Gun play: how 'Love/Hate' became RTÉ's best drama


Those of you who haven’t watched the first two series of the RTÉ crime drama Love/Hate might be confused about what it’s actually about.

Its press photos (used here) have been lampooned for representing Dublin gangsters as dishy boyband lookalikes (indeed, those who’ve dipped in only briefly, might be forgiven for thinking it was a docudrama about One Direction going off the rails). It was also initially condemned for its apparent glorification of gangland. Many reviewers claimed to hate it. However, there’s a fine line between hate and love (literally in the case of Love/Hate) and by series two, because RTÉ stuck with it, and because it’s genuinely very good, many haters revised their opinions.

Love/Hate is the best drama RTÉ has produced. Created by writer and former Last Word producer Stuart Carolan with director David Caffrey, Love/Hate tells the story of feuding inner-city gang members and their wives, girlfriends, drug-connections and victims. The penultimate episode of last season pulled in an average of 659,000 viewers to watch brooding, morally-conflicted Darren, aka Robert Sheehan, knock-off paranoid, shifty-eyed crime boss John Boy, aka Aidan Gillen. (Both actors are, incidentally, internationally successful sorts, not usually found slumming it at the national broadcaster.)

What’s different about it? Well, we’ve come a long way since the 1978 drama The Spike was taken off the air because it featured a naked lady. Love/Hate not only features naked people, but recreational drug-taking and ultra-violence. If you happened to think RTÉ was still following the educational template it set with The Riordans, a programme partially designed to teach viewers about modern farming methods, you’d assume that Love/Hate was produced to teach us about new-fangled drugs, sex-positions and murder techniques.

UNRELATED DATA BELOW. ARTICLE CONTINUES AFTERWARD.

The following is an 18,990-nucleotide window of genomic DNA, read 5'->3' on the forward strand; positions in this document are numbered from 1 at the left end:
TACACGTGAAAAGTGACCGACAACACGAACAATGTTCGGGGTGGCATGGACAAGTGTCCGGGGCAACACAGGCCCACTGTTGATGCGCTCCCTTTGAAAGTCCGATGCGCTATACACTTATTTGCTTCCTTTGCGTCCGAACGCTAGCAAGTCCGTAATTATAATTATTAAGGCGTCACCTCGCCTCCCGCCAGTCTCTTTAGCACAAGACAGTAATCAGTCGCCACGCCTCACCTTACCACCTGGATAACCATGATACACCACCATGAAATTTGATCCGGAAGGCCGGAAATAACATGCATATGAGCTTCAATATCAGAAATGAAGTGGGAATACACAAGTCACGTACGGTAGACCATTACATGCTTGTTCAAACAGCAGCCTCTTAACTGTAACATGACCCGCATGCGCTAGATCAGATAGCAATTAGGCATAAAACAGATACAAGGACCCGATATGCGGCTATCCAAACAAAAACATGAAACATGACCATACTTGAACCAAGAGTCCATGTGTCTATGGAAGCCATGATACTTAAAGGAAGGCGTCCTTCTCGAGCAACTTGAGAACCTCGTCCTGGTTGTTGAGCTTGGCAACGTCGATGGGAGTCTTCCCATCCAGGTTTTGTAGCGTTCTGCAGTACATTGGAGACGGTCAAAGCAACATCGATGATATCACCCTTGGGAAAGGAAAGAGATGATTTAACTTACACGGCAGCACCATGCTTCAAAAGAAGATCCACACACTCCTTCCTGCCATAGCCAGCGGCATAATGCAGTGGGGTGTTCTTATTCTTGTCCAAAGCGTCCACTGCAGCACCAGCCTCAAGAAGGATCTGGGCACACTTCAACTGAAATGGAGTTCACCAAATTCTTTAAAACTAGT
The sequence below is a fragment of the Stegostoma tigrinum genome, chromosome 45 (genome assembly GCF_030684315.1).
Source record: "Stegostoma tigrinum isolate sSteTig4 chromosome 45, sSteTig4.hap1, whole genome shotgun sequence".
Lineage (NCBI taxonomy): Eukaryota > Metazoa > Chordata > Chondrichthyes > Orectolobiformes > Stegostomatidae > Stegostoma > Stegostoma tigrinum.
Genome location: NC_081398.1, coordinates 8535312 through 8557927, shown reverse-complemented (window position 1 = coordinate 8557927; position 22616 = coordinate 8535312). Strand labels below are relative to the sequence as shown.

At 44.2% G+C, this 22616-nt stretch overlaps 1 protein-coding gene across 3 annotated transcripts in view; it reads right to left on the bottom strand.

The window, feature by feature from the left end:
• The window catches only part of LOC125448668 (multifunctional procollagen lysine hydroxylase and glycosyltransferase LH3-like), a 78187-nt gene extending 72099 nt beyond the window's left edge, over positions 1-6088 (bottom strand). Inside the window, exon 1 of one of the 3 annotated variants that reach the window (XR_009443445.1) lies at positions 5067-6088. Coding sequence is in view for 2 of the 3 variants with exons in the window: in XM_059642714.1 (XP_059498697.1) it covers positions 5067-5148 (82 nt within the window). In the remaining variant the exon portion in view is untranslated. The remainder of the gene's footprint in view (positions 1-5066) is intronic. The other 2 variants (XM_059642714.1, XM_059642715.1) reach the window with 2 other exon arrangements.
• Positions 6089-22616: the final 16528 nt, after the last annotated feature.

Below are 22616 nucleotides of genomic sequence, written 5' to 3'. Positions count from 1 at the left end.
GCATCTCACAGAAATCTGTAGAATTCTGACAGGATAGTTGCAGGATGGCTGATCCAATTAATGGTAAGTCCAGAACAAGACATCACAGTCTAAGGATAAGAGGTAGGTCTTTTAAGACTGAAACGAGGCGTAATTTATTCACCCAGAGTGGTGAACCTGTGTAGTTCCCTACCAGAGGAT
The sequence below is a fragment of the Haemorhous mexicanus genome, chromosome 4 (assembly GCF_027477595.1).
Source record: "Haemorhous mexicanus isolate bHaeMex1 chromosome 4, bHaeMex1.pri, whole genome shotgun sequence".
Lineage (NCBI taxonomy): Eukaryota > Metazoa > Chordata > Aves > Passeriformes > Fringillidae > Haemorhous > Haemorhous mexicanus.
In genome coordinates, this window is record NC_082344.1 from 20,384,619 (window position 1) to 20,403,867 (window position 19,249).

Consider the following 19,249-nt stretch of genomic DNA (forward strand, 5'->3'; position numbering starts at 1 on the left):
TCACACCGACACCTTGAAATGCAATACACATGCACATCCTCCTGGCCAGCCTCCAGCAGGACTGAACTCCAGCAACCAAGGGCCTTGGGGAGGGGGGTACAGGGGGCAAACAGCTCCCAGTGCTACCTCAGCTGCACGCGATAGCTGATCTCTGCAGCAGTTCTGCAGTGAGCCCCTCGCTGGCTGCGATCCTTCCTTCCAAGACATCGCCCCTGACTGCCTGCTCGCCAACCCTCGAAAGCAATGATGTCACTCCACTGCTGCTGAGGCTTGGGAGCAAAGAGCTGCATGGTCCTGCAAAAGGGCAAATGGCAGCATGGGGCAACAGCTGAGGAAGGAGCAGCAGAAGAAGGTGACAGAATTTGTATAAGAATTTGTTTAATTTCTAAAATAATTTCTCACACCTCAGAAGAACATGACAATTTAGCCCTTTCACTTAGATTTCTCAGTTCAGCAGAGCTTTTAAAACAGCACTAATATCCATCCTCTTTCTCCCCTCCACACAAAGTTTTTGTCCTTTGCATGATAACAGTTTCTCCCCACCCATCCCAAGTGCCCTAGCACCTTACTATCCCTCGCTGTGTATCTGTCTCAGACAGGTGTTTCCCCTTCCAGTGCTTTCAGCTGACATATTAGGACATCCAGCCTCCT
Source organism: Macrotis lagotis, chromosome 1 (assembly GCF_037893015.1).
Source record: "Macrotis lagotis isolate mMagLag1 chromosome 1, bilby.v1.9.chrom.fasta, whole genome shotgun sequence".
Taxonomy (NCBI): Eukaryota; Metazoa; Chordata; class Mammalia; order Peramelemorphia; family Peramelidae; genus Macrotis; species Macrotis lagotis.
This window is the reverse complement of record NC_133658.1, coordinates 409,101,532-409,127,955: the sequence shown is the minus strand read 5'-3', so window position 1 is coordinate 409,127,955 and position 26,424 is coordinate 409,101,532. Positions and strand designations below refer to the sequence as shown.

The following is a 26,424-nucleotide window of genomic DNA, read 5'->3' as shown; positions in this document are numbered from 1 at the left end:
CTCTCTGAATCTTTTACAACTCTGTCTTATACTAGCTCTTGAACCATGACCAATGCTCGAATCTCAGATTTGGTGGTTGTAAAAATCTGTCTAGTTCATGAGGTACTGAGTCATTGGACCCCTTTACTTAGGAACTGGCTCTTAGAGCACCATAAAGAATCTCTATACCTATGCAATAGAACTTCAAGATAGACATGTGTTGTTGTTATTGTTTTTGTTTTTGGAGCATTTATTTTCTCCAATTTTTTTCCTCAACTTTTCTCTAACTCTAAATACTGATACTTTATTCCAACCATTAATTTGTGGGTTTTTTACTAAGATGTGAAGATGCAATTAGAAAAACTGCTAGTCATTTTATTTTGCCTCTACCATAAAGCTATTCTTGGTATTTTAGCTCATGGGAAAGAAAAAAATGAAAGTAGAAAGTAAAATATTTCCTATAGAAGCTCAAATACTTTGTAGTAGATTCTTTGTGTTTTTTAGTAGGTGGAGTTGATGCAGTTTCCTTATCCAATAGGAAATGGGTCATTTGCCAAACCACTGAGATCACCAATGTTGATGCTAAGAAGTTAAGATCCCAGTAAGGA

This filth didn’t come from nowhere. “I remember coming home from England and being surprised at the nudity in the first episode of Raw,” says softly-spoken ac-tor Tom Vaughan-Lawlor, sounding nothing like his character, rising crime-boss Nidge. “I think things had already changed a lot. Saying that, I think the first series of Love/Hate was a slightly watered down version of what the second series was, and now I think we’re making the series that was in Stuart’s imagination. I don’t blame RTÉ for being cautious. It was an unknown entity and no one knew how it would be received. As it was, the Irish Times TV critic said it didn’t have enough violence.”

But violence, drug use and rumpy-pumpy do not in themselves a mature television programme make. Love/Hate is also a dark, thought-provoking drama littered with funny, characterful lines, subversive plot turns and wordless, musical montages. Even its minor characters feel like they have stories to tell. All of these features suggest that Love/Hate is made by people excited by the innovations of US telly.

The 21st century really is a golden age of television drama. Once upon a time the economics of serialised TV drama from the US was dictated by the need to please advertisers and pander to casual viewers. This meant you could never make plots too complicated or allow your characters to learn anything.

The A-Team, for example, was reset to basics at the beginning of each episode. The backstory could be summed up in 30 seconds of intro credits. There was no character development, no long-term consequence, no story arcs. BA Baracus never got to the bottom of his fear of flying. Cigar-chewing Hannibal never got emphysema. Howling Mad Murdock never made any progress with his mental illness (possibly because his friends kept breaking him out of hospital).

While some shows always pushed the boundaries of characterisation, plot and style (Upstairs Downstairs, Moonlighting, Buffy the Vampire Slayer), the big change came with the US subscription-based cable channels. By unshackling themselves from ad-breaks, HBO, AMC and the Sci Fi (now Syfy) channel freed a generation of television auteurs to say, in the words of Wire creator David Simon: “F*** the casual viewer.”